James H. “Red” Duke, Jr., MD, the John B. Holmes Professor of Clinical Sciences at McGovern Medical School at The University of Texas Health Science Center at Houston (UTHealth), was a dedicated physician known for his extraordinary patient care and efforts to train medical students and surgeons, and educate the public about health issues. “Dr. Duke was a true pioneer – a talented and tireless surgeon, a dedicated and inspiring educator, and a friend and mentor to everyone he met. He never sought to be a leader, but became one naturally through his brilliance, compassion, patience and selflessness,” said Giuseppe N. Colasurdo, MD, president of UTHealth and dean of McGovern Medical School at UTHealth. He had a constant presence at McGovern Medical School at UTHealth and was known for his guidance, wit, and most importantly, his example.
As one of the first faculty members at McGovern Medical School at UTHealth, Duke established the trauma service at the primary teaching hospital now called Memorial Hermann-Texas Medical Center. In 1976, he was instrumental in developing Life Flight®, the state’s first lifesaving air ambulance service. For almost four decades, he served as medical director of Life Flight, a signature program of Memorial Hermann Texas Trauma Institute. In 2016, Memorial Hermann Texas Trauma Institute was officially renamed Memorial Hermann Red Duke Trauma Institute as one of the many ways to continue Dr. Duke's legacy. “Dr. Duke was one of our country’s great doctors. He was a friend, a colleague, and a role model and mentor to a generation of doctors who benefited immensely from his guidance,” said Dan Wolterman, president and CEO, Memorial Herman Health System. Dr. Duke was known for his relentless and unprecedented dedication and impact on medicine, education and the medical community and made a lasting impact.
A founding member of the American Trauma Society, Duke spent much of his medical career developing an infrastructure to provide better care for injured patients while also focusing on programs to prevent injuries. He played a critical role in the development of the EMS and trauma system in the state of Texas. His tireless pursuits also resulted in serious consideration for the position of U.S. Surgeon General in 1989.
As a result of the nationally syndicated television news program, Texas Health Reports, which educated millions about topics ranging from kidney stones to injury prevention to proper nutrition, he became one of the most recognized personalities in his field.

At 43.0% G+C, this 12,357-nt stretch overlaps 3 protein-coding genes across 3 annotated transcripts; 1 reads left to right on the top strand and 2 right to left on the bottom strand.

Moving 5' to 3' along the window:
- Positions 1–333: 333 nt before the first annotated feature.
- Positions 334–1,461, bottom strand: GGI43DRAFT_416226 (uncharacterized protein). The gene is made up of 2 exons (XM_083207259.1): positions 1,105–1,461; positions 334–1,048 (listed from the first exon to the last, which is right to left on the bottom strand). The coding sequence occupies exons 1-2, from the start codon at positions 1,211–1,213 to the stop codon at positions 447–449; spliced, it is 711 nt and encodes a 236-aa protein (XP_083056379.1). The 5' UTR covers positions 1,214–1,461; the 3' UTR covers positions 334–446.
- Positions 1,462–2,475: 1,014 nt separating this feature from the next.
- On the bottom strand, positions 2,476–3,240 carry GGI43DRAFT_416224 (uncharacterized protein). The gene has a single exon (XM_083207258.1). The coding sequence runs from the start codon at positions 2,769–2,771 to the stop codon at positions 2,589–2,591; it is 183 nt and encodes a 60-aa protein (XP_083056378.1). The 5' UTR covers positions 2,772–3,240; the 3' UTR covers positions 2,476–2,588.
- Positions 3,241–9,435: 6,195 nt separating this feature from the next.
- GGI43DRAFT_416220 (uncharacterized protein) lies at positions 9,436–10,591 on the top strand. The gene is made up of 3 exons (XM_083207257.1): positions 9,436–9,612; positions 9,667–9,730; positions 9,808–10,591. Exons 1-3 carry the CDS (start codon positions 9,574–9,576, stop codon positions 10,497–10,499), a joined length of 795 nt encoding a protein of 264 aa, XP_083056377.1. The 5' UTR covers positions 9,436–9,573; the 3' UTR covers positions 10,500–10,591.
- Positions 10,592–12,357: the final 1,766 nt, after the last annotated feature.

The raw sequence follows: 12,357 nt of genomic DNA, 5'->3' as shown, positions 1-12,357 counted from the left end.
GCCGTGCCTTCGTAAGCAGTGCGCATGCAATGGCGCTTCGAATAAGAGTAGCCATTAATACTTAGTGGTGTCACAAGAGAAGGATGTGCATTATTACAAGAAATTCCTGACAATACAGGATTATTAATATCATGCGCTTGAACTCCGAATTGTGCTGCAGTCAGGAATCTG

His trademark bottle-brush mustache, military-issued wire-rimmed glasses, Texas twang and colorful stories accented with a cowboy hat and folksy humor made Duke a one-of-a-kind folk hero with the personality of an old-fashioned country doctor and the extraordinary talent of a modern-day surgeon.
When the father of four wasn’t with his family, in the operating room, at his patients’ bedside or starring on a television program, he was an ardent conservationist, serving as past president of The Wild Sheep Foundation, The Boone and Crocket Club and founder of the Texas Bighorn Society, which has been successful in reintroducing bighorn sheep to West Texas.
Born in Ennis, Texas on Nov. 16, 1928, his family moved to Hillsboro, where the enterprising young Duke picked cotton, dug ditches and became the lone agent for the Saturday Evening Post and the Dallas Morning News while earning Eagle Scout rank. There he acquired his nickname, “Red,” for his curly red locks. Hunting and fishing in the surrounding countryside, he would often run across another red-head from nearby Abbott, Texas, who would become a legendary country singer and his lifelong friend, Willie Nelson.
Graduating from Hillsboro High School, Duke attended Texas A&M University and graduated in 1950 with a Bachelor of Science degree. At A&M, he achieved school-wide popularity and distinction as head yell leader and began a tradition as the first Aggie to recite “The Last Corps Trip” poem at the school’s bonfire. With his undergraduate degree in hand, he served for two years as an Army tank commander in Germany during the Korean War before enrolling in the Southwestern Baptist Theological Seminary in Fort Worth. He received a divinity degree in 1955.
During seminary, a book about Albert Schweitzer, M.D., inspired Duke to pursue a career in academic medicine. He thought that caring for patients and conducting scientific research while training the next generations of physicians would be the best ways he could serve his community.
Duke earned his medical degree in 1960 at The University of Texas Southwestern Medical School in Dallas. He completed his residency in general surgery at Dallas’ Parkland Memorial Hospital, where he helped save the life of wounded Texas Gov. John Connally in 1963 on the day President John F. Kennedy was assassinated.
Before accepting an appointment at McGovern Medical School at UTHealth, Duke served on the faculty at UT Southwestern and the College of Physicians and Surgeons in New York, where he pursued additional graduate studies in chemical engineering, biochemistry and computer sciences at Columbia University.
Dr. Duke passed away on August, 25, 2015 at the age of 86… but his legacy continues on through the thousands he taught and cared for throughout his career.